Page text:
Bitcoin transactions in Europe lose anonymity with this new rule

Bitcoin transactions in Europe lose anonymity with this new rule

The European Parliament provisionally approved a new rule that will allow transactions made with bitcoin (BTC) to be tracked and the users who carry them out to be identified, just as it is done with fiat currencies.

According to a release of the European Union (EU) this June 30, the objective is to ensure that cryptocurrency transfers “They can always be traced and suspicious transactions can be blocked.” This is considered to help prevent money laundering, terrorist financing and other crimes.

Parliament also ensures that the decision taken is aimed at complying with the so-called “travel rule” recommended by the Financial Action Task Force (FATF). Said rule, which has been criticized from the bitcoiner sector, forces service providers with cryptocurrencies to hand over customer datasharing the information with the authorities.

This new EU legislation is part of the new package of laws that aligns with the Regulation on Crypto Asset Markets (MiCA), which aims to create a legal framework for bitcoin, stablecoins and other digital assets within the EU.

The approved law framed in the still debated MiCA Law, may be evaluated for modifications 18
months after its entry into force. Source: Sergey Kelin/stock.adobe.com

MiCA, is currently in full negotiation in the European Parliament and could enter into force in the next 24 months. The regulation has also got some detractors. This is because many consider that they want to regulate cryptocurrencies by applying the same regulations with which traditional financial markets are regulated, when in reality they are different, as CriptoNoticias reported.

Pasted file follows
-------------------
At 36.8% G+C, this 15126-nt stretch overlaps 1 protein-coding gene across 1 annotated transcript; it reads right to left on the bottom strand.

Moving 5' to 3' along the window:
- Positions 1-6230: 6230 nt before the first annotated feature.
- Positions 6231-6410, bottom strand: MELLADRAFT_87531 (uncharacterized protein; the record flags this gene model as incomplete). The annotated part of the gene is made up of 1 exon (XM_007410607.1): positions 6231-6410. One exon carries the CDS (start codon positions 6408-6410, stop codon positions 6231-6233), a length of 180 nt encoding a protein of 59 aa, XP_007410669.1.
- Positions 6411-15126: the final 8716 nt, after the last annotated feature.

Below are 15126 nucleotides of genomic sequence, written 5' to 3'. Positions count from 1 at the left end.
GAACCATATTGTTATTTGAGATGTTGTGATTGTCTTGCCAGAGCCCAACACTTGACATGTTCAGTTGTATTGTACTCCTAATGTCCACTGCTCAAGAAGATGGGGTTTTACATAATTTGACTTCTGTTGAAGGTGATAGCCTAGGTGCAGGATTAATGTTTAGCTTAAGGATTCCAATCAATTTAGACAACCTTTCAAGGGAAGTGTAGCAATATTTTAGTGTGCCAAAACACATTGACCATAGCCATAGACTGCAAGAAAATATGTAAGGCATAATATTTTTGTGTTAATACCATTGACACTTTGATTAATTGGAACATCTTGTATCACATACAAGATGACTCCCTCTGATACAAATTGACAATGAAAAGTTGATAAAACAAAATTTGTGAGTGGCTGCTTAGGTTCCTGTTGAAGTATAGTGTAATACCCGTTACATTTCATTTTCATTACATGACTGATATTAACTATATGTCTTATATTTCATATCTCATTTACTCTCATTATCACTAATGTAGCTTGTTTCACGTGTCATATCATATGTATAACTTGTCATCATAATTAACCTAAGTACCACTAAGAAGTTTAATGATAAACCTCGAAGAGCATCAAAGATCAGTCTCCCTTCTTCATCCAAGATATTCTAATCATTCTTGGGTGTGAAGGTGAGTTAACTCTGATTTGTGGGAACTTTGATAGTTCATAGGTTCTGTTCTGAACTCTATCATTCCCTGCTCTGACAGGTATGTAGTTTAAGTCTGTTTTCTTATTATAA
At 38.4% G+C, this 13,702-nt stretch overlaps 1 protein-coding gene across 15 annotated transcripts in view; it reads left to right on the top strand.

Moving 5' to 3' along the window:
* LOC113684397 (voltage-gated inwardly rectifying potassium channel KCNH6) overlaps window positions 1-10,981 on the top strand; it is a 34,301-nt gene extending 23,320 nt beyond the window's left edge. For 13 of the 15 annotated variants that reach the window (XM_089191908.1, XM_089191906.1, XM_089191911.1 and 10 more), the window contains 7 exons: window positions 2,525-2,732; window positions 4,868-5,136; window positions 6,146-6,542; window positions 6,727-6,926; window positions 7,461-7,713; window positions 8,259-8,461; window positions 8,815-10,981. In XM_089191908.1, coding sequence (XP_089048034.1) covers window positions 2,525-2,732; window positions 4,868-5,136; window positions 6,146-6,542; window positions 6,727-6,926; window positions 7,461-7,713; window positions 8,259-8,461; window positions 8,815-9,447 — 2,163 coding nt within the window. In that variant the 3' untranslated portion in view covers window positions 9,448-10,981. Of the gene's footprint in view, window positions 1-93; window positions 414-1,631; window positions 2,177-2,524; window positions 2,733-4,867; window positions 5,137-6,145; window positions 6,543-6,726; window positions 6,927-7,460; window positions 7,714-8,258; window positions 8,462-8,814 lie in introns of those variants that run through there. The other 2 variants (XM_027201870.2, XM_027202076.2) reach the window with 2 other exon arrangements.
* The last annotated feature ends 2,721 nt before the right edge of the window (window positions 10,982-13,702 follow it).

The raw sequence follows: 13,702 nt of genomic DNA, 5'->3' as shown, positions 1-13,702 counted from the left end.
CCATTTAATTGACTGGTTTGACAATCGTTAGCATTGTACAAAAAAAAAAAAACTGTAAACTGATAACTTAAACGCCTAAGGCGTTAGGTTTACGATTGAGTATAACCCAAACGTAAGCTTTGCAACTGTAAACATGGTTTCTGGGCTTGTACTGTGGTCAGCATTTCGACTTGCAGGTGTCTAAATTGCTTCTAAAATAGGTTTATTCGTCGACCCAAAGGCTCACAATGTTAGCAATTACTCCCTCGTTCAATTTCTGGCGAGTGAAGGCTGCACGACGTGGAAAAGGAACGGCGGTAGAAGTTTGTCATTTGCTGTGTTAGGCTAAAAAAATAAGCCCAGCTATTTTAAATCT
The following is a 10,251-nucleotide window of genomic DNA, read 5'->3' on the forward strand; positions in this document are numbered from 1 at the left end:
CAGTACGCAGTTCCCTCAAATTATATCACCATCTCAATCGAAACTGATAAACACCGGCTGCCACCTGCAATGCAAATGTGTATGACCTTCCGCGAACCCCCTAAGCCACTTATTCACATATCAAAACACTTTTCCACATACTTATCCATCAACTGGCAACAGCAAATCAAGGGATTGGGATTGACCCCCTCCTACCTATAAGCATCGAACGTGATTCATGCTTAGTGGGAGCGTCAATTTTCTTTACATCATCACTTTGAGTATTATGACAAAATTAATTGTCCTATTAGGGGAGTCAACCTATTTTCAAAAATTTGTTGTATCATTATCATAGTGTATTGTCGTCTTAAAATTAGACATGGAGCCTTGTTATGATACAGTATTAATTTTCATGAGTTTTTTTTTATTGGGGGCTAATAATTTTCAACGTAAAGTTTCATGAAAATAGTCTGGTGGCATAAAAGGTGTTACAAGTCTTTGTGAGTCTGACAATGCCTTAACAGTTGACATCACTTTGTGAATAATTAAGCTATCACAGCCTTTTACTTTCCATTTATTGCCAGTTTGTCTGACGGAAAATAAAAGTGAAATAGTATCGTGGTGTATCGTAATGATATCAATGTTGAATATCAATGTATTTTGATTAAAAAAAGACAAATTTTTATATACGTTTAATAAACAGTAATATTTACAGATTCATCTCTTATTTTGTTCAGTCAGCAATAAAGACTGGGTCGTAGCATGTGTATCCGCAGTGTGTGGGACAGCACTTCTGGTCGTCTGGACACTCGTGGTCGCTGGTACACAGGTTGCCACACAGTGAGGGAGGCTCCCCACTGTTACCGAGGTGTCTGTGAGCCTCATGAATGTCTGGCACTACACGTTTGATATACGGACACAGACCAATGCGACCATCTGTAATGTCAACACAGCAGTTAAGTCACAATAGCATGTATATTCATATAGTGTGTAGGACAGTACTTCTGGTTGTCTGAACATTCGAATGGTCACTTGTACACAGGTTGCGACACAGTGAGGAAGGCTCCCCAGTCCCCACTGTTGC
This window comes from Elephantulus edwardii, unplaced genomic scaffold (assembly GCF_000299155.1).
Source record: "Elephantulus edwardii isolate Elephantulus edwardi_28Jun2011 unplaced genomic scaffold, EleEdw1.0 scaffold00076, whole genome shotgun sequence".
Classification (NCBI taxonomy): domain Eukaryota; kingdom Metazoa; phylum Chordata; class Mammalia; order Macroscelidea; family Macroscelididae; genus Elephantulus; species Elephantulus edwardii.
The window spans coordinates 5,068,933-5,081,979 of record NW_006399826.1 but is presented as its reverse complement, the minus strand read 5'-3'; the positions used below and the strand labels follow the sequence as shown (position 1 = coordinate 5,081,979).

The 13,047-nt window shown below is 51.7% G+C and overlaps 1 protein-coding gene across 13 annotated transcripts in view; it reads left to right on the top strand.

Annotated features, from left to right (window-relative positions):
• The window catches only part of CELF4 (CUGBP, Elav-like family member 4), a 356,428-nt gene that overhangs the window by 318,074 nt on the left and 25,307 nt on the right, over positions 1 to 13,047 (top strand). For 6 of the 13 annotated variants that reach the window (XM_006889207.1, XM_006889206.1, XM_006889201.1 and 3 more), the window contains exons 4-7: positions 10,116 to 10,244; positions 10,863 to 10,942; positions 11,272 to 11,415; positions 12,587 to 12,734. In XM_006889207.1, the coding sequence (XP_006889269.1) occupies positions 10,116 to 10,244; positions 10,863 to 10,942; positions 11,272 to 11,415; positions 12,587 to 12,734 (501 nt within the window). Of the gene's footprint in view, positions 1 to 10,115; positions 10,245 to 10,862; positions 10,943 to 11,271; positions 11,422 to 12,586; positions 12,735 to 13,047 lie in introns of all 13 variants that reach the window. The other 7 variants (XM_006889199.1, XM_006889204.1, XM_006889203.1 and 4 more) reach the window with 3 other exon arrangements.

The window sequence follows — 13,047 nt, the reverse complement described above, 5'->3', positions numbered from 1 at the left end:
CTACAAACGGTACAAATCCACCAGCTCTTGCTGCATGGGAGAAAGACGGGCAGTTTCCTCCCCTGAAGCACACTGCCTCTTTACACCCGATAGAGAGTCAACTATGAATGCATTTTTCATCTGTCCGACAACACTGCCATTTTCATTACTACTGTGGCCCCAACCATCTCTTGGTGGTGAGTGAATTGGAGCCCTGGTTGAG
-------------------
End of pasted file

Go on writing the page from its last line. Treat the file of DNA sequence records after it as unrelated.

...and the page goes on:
There will be no exemptions to comply with the regulations

Regarding low-value transfers, parliamentarians agreed that there will be no distinction in this regard. Therefore, no minimum limit.

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“As crypto asset transactions easily circumvent existing thresholds that would trigger traceability requirements, there are no minimum thresholds or exemptions for low-value transfers,” the statement said.

In relation to the personal data of users of bitcoin and other cryptocurrencies, the parliamentarians agreed that “if there is no guarantee that the receiving end will maintain privacy, such data should not be sent”. This could be related to compliance with privacy regulations.

Bitcoiner community reacts to the measure

In the opinion of Patrick Hansen of blockchain firm Unstoppable DeFi, the new rule “doesn’t look too good, but it could have ended even worse,” according to Indian on his Twitter account.

He highlighted that for For most transfers to and from wallets, there will be no required verification.

Hansen recalled that a period of time was established for the implementation of the regulations, which would be 18 months after the entry into force of the MiCA Law. Once the indicated period of time has elapsed, a commission will evaluate whether there is a need to modify the rule with minor or major measures.